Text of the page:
Special report: China launches
first lunar orbiter
Chinese Premier Wen Jiabao unveils the
moon image captured by China's lunar orbiter Chang'e-1 during an unveiling
ceremony at the Beijing Aerospace Control Center in Beijing, capital of
China, Nov. 26, 2007. China published the first picture of the moon
captured by Chang'e-1 on Monday morning, marking the success of the
country's first lunar probe project. (Xinhua Photo)
BEIJING, Nov. 26 (Xinhua) -- Chinese Premier Wen Jiabao asserted in a
passionate and inspiring speech on Monday that China has joined the select group
of world powers with the capabilities to engage in deep-space exploration.
After unveiling the first picture of the moon surface taken by Chang'e-1,
China's first lunar probe, Wen said that the dream of the Chinese people for
more than 1,000 years of flying to the Moon had begun to materialize.
Wen said that lunar probe was the third milestone in China's space
exploration following the successes of man-made satellites and manned space
The success, he said, not only manifested China's rising national strength
and technical innovation capability, but also elevated the country's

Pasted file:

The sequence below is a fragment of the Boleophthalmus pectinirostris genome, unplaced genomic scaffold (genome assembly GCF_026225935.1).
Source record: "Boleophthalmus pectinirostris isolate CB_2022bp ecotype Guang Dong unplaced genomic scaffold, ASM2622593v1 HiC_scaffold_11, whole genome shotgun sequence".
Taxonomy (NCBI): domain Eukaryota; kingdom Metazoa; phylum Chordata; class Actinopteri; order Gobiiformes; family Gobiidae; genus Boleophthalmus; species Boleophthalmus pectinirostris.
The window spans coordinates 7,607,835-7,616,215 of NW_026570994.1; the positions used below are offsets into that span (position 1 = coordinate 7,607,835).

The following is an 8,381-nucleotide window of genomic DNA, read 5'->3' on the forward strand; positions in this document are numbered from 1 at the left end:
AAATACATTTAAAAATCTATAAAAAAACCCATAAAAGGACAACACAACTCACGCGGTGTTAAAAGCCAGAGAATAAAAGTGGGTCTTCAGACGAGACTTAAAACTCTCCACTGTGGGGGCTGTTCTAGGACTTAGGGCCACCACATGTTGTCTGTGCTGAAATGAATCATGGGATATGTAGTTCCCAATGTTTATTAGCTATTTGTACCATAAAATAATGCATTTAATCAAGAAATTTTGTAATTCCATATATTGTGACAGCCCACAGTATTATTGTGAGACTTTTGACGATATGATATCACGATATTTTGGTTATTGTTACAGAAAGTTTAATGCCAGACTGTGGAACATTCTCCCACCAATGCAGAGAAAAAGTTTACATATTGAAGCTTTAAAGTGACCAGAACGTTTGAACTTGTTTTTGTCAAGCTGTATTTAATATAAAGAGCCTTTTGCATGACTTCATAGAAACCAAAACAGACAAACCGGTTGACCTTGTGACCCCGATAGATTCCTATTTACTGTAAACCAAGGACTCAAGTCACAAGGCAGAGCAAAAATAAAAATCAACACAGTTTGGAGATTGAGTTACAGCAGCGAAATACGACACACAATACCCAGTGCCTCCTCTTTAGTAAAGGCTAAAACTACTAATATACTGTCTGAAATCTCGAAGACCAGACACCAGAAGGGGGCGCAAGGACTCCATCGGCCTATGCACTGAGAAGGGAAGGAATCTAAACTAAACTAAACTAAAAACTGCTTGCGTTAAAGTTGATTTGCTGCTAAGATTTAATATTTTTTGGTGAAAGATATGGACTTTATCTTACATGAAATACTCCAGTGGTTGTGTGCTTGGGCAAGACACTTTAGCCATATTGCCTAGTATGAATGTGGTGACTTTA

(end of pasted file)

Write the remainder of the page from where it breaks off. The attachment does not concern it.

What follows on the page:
international status and cemented national cohesion.
"It showcases eloquently that the Chinese people have the will, the
ambition and the capability to compose more shining new chapters while ascending
the science and technology summit," he said.
Citing a letter from an overseas Chinese, Wen said that the farther the
China-made satellite flew, the higher would the overseas Chinese hold their
Chang'e-1, named after a mythical Chinese goddess who according to legend
flew to the moon, blasted off on a Long March 3A carrier rocket on Oct. 24
shortly after Japan launched its first lunar probe, Kaguya, in mid-September.
The first high-definition image of the Earth rising was taken by Kaguya on
Oct. 14. With India and the Republic of Korea planning to send their own lunar
probes into space, concerns of a space race in Asia have arisen.
Looking to the future of China's three-step moon exploration which will lead to a moon landing and the launch of a moon rover around 2012 and the taking-back of lunar soil and stone samples for scientific research around 2017, Wen said that the initial success had "blazed a new trail and accumulated valuable experience" for China to improve its overall capability in science and technology.